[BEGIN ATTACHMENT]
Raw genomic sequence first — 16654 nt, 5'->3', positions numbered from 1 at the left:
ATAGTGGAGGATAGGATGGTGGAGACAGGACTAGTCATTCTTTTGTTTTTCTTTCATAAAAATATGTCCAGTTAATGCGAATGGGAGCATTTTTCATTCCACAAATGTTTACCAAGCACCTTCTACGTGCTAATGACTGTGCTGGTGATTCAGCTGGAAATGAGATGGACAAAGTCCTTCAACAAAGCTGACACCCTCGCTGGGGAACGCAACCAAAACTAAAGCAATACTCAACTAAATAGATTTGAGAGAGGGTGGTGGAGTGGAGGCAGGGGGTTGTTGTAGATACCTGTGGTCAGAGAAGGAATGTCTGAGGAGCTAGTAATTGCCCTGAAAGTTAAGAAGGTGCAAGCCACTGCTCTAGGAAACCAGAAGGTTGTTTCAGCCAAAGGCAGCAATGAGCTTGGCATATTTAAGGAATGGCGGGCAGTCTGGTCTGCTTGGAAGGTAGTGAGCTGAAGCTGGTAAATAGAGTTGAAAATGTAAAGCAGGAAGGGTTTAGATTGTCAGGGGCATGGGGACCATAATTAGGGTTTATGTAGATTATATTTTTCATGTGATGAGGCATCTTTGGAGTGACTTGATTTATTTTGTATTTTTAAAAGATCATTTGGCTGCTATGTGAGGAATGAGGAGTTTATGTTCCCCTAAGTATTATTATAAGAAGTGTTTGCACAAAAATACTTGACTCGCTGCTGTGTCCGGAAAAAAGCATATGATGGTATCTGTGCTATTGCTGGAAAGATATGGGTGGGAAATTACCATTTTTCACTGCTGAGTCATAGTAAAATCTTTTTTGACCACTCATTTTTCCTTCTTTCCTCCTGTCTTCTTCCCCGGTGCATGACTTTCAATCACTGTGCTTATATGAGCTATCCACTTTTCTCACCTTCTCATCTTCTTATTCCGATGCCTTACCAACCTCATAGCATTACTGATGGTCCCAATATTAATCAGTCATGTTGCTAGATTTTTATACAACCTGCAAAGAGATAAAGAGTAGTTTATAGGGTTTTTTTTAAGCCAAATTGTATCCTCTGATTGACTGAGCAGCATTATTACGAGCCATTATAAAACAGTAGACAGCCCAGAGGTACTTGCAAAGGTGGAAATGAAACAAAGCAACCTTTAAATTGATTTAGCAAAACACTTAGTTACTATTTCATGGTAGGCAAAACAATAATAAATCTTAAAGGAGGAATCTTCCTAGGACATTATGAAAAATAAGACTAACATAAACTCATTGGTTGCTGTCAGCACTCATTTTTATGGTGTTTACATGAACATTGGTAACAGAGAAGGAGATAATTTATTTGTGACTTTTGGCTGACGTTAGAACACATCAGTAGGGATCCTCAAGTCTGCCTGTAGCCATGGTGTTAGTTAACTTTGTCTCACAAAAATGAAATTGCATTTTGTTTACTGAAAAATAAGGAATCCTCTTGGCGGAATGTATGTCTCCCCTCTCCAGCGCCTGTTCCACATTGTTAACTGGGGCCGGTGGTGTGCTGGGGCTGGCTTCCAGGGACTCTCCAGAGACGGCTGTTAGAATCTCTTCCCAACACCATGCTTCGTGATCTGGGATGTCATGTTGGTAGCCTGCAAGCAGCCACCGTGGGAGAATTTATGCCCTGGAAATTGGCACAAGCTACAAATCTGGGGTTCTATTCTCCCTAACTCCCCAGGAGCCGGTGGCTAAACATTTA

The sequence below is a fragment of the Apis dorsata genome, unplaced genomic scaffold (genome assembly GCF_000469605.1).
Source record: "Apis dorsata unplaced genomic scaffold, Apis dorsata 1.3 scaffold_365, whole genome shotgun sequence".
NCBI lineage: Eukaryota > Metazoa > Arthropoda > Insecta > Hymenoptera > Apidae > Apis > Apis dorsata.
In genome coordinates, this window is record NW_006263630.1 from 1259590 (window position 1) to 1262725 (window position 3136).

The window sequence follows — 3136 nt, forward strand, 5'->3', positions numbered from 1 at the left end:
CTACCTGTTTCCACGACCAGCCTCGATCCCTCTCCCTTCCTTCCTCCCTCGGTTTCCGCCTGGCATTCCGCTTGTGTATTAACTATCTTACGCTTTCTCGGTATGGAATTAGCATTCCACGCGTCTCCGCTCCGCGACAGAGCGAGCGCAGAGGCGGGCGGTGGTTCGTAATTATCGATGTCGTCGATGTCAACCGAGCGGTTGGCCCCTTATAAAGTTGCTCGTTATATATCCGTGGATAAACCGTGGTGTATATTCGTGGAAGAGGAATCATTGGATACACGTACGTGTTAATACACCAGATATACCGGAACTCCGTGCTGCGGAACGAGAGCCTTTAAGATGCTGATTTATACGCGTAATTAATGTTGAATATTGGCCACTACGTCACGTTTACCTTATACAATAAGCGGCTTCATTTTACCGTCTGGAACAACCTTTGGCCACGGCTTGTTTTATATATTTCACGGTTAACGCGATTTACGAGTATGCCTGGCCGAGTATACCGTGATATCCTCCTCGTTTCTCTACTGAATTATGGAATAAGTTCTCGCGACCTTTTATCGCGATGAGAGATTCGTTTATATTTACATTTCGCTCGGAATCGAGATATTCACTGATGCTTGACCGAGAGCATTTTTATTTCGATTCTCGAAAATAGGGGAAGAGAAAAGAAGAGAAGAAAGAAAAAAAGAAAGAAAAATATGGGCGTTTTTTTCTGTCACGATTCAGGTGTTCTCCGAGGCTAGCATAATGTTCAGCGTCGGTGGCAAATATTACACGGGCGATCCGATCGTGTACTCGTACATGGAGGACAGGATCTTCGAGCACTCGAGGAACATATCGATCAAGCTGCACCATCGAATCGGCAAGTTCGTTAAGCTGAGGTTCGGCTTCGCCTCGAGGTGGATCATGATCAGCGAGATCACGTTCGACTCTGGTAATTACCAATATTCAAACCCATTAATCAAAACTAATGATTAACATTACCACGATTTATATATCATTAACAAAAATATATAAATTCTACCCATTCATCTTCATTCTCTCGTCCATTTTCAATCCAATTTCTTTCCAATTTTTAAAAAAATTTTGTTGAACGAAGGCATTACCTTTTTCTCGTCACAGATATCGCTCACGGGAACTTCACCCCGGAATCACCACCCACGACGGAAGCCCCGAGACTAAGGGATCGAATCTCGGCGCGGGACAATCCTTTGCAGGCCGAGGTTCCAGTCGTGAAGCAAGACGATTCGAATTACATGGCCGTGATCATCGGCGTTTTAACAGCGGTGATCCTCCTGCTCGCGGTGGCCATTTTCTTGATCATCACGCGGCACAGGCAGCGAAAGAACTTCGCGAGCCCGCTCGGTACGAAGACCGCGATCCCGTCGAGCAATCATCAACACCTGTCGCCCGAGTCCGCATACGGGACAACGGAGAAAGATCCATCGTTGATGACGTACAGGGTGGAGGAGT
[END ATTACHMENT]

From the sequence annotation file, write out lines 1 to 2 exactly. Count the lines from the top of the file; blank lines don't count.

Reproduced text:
Raw genomic sequence first — 16654 nt, 5'->3', positions numbered from 1 at the left:
ATAGTGGAGGATAGGATGGTGGAGACAGGACTAGTCATTCTTTTGTTTTTCTTTCATAAAAATATGTCCAGTTAATGCGAATGGGAGCATTTTTCATTCCACAAATGTTTACCAAGCACCTTCTACGTGCTAATGACTGTGCTGGTGATTCAGCTGGAAATGAGATGGACAAAGTCCTTCAACAAAGCTGACACCCTCGCTGGGGAACGCAACCAAAACTAAAGCAATACTCAACTAAATAGATTTGAGAGAGGGTGGTGGAGTGGAGGCAGGGGGTTGTTGTAGATACCTGTGGTCAGAGAAGGAATGTCTGAGGAGCTAGTAATTGCCCTGAAAGTTAAGAAGGTGCAAGCCACTGCTCTAGGAAACCAGAAGGTTGTTTCAGCCAAAGGCAGCAATGAGCTTGGCATATTTAAGGAATGGCGGGCAGTCTGGTCTGCTTGGAAGGTAGTGAGCTGAAGCTGGTAAATAGAGTTGAAAATGTAAAGCAGGAAGGGTTTAGATTGTCAGGGGCATGGGGACCATAATTAGGGTTTATGTAGATTATATTTTTCATGTGATGAGGCATCTTTGGAGTGACTTGATTTATTTTGTATTTTTAAAAGATCATTTGGCTGCTATGTGAGGAATGAGGAGTTTATGTTCCCCTAAGTATTATTATAAGAAGTGTTTGCACAAAAATACTTGACTCGCTGCTGTGTCCGGAAAAAAGCATATGATGGTATCTGTGCTATTGCTGGAAAGATATGGGTGGGAAATTACCATTTTTCACTGCTGAGTCATAGTAAAATCTTTTTTGACCACTCATTTTTCCTTCTTTCCTCCTGTCTTCTTCCCCGGTGCATGACTTTCAATCACTGTGCTTATATGAGCTATCCACTTTTCTCACCTTCTCATCTTCTTATTCCGATGCCTTACCAACCTCATAGCATTACTGATGGTCCCAATATTAATCAGTCATGTTGCTAGATTTTTATACAACCTGCAAAGAGATAAAGAGTAGTTTATAGGGTTTTTTTTAAGCCAAATTGTATCCTCTGATTGACTGAGCAGCATTATTACGAGCCATTATAAAACAGTAGACAGCCCAGAGGTACTTGCAAAGGTGGAAATGAAACAAAGCAACCTTTAAATTGATTTAGCAAAACACTTAGTTACTATTTCATGGTAGGCAAAACAATAATAAATCTTAAAGGAGGAATCTTCCTAGGACATTATGAAAAATAAGACTAACATAAACTCATTGGTTGCTGTCAGCACTCATTTTTATGGTGTTTACATGAACATTGGTAACAGAGAAGGAGATAATTTATTTGTGACTTTTGGCTGACGTTAGAACACATCAGTAGGGATCCTCAAGTCTGCCTGTAGCCATGGTGTTAGTTAACTTTGTCTCACAAAAATGAAATTGCATTTTGTTTACTGAAAAATAAGGAATCCTCTTGGCGGAATGTATGTCTCCCCTCTCCAGCGCCTGTTCCACATTGTTAACTGGGGCCGGTGGTGTGCTGGGGCTGGCTTCCAGGGACTCTCCAGAGACGGCTGTTAGAATCTCTTCCCAACACCATGCTTCGTGATCTGGGATGTCATGTTGGTAGCCTGCAAGCAGCCACCGTGGGAGAATTTATGCCCTGGAAATTGGCACAAGCTACAAATCTGGGGTTCTATTCTCCCTAACTCCCCAGGAGCCGGTGGCTAAACATTTA